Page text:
What an unhappy coincidence that on the day the Residential Landlords Association chose to bleat about Labour’s planned rent controls, the private rented sector was fingered as one of the main reasons for the growth in the numbers of homeless families. The latest Homelessness Monitor, published by Crisis, shows that losing a private tenancy now accounts for almost one-third of official homelessness cases and is the reason behind most of the recent growth in caseloads. Private sector rent levels are also helping to drive up homelessness because they are often too high to be eligible for housing benefit. One effect is ‘the mass removal of benefit-dependent families from the private rented sector in parts of central London’.
Yet Alan Ward, RLA chairman, claims that three-quarters of landlords have been freezing or even cutting their rents, that three out of five will leave the market if they’re subject to rent controls, and the result would be ‘many tenants paying more than they do at the moment’. Let’s take a closer look at these three points.
If RLA members really have been freezing rents they must be in a minority. Indeed, we already know they are, because Britain has approaching 1.5 million private landlords, of whom just over one per cent (17,000) are RLA members. So even if all of them froze their rents, regrettably it wouldn’t make much difference. However, in another unfortunate coincidence for Alan Ward, this week saw the ONS correct its own figures for private sector rent increases and, surprise, surprise, they have been revised upwards. The new figures show that rents have been going up by just over two per cent annually since 2011. (RLA members must be bucking the trend.)
Disregarding for the moment these official figures, let’s look at Alan Ward’s odd claim that rent controls would lead to private tenants paying more than they do now. Is he saying that official limits would lead to faster increases than those decided by the market? He seems to be, as he cites figures showing that social sector rents have been increasing proportionately faster than private ones, although the link with private sector rent controls is unclear. But is he right? The UK Housing Review shows private and social rents as a percentage of average earnings, and by this yardstick council rents have grown in ten years from just over 10% of earnings to 13%; housing association rents have grown from 12% to nearly 14% (although Affordable Rents are 18% of earnings). Over the same time frame, average private rents have risen from 21% to 26% of earnings. So will rent controls mean that private tenants pay more? – I don’t think so.
Finally, we apparently face the prospect of three out of five landlords leaving the sector if rent controls are introduced. This sounds a bit like those celebrity threats to leave the country if top rate taxes are increased. However, even if it happened, would it matter? After all, practically all private landlords acquired their property by buying it (rather than building it). Assuming they wouldn’t have a collective fit of pique and leave their houses empty, they’d either be bought by other landlords or by first-time buyers. In the process, they might even bring house prices down a bit.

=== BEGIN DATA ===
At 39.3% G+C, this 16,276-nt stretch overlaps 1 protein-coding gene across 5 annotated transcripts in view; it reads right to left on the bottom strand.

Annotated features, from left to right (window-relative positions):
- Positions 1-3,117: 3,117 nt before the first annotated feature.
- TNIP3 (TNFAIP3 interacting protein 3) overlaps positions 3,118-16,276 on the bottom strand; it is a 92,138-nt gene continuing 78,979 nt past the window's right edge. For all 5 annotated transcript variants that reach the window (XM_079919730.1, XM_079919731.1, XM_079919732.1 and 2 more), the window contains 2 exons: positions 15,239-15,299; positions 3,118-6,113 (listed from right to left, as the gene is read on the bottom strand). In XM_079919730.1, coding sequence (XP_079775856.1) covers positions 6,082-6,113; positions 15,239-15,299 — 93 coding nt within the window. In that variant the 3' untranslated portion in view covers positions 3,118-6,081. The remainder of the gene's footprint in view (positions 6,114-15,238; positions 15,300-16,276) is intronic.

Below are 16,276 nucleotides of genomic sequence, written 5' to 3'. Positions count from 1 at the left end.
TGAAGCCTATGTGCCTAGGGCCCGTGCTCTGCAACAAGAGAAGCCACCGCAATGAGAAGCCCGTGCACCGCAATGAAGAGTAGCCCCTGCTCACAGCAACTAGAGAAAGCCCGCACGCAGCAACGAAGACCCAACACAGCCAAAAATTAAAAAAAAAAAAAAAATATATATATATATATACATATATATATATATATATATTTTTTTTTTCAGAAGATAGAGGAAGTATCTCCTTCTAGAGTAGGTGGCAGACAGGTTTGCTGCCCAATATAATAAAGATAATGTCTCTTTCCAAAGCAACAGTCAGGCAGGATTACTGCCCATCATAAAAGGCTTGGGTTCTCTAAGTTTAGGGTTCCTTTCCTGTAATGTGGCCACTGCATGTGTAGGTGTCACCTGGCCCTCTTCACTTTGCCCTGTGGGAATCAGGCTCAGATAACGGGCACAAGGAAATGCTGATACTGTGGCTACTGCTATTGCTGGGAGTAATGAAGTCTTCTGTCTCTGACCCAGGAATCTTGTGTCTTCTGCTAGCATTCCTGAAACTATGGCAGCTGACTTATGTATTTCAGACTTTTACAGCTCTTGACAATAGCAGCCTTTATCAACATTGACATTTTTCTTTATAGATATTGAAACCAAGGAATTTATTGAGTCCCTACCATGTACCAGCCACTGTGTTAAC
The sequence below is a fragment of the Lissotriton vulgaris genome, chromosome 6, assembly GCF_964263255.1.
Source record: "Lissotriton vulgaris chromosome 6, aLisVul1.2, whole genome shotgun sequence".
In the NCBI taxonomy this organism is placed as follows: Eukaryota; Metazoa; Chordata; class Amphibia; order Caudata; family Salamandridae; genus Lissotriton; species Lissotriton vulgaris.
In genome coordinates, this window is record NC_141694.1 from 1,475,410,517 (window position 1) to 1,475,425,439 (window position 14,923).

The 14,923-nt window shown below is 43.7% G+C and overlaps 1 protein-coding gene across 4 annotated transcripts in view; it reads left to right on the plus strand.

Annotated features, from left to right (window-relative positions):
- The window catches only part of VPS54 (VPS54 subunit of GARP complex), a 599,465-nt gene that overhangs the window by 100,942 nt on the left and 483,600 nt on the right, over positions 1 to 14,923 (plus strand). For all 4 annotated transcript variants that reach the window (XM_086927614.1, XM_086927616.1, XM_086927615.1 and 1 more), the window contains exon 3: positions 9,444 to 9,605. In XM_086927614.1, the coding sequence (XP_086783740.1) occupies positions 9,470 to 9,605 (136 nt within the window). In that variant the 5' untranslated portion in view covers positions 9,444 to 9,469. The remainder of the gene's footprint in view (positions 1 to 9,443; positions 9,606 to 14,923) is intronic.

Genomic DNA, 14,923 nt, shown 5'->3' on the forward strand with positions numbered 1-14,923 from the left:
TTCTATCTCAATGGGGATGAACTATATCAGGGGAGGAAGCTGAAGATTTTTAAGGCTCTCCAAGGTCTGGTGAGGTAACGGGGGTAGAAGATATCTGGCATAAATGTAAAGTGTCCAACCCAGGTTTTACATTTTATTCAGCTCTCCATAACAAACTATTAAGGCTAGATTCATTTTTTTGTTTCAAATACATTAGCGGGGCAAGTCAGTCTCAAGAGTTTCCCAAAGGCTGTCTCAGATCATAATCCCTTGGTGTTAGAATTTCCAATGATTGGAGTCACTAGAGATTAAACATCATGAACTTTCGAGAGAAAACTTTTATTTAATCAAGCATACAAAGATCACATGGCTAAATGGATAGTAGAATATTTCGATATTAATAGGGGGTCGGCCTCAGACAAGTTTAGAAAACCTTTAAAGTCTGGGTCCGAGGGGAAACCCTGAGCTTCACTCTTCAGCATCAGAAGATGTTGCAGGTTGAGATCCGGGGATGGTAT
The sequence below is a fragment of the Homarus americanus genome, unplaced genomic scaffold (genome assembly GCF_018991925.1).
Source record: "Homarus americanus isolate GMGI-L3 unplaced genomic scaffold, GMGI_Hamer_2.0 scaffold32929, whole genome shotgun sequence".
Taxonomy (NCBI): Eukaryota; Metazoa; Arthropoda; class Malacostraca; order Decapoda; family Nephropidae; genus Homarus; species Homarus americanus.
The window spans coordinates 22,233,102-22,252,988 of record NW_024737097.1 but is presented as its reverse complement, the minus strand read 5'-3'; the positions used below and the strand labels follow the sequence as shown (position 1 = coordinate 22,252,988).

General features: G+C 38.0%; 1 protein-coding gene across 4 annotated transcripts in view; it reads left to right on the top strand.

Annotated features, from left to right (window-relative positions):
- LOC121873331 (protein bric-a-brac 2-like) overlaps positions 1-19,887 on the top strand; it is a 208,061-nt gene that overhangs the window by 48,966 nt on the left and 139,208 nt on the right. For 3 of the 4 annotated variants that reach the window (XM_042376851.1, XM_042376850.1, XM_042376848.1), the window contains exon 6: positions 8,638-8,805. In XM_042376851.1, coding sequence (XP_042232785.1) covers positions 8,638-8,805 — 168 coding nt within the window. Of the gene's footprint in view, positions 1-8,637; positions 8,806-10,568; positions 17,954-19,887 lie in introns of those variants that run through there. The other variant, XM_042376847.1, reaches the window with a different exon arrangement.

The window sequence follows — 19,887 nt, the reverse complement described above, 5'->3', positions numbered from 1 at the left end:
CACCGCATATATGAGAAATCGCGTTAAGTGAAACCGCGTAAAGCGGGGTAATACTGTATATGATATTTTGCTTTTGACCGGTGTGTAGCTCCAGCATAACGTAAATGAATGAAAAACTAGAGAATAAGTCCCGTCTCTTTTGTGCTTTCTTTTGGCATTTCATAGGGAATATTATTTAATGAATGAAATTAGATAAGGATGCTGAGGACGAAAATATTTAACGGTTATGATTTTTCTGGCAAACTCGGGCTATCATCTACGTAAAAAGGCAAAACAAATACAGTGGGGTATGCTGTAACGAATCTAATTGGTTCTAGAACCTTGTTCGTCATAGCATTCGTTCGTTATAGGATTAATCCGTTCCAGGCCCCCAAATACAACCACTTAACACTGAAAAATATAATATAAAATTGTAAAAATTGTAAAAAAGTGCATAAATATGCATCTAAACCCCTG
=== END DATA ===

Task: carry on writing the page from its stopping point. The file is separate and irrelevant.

The RLA is not alone in perpetuating the myth that private landlords are propping up the housing market. Only last month, the chairman of the National Landlords Association (membership: three times that of the RLA) said that landlords are ‘keeping a supply of well-maintained homes on the market when previous governments have failed to incentivise or stimulate more housing.’ And they do this by ‘putting much needed money into rented homes’. On this logic, the next time there is a critical shortage of something (say, petrol), those people who rush out to stock up on it will be applauded for helping to keep up supply.
Don’t get me wrong. Red Brick is all for an active and well-functioning private rented sector. But the price for the sector’s massive growth in the last decade (unforeseen even by supposed housing experts) is surely some much-warranted attention by government to ensure that it’s working properly? Let’s bear in mind that the sector now houses more households than social housing, and that many of them are vulnerable. Let’s bear in mind too that private landlords get three times as much subsidy through housing benefit as they did a decade ago. As well they get tax relief on their borrowing and interest-only mortgages that are unavailable to first-time buyers, allowing them to plan for a zero tax bill. Next time they claim that governments shouldn’t influence their rents, they should be reminded how much effective subsidy is going into their pockets.
Of course the hyperactivity by landlord groups is not unrelated to the Tories’ claim that the future of the rented sector is now a ‘key battleground’. Housing minister Brandon Lewis somehow believes that rent controls are a tax that is passed on to tenants, so he too seems to think that constraints on prices do, perversely, lead to them going up. He also believes that ‘a larger rental sector cannot be achieved with unnecessary regulation that strangles industry in red tape’. Tenants might argue that, far from being unnecessary, a mechanism to restrain rents is absolutely vital. They might also ask Mr Lewis, if he is so averse to red tape, why he insists on landlords making complex checks on tenants’ immigration status, given that this is hotly opposed by landlords, whom he is anxious to please? Wasn’t it the Residential Landlords Association who called them bureaucratic and overly cumbersome? Be careful, Mr Lewis, so much extra red tape might drive landlords out of the sector.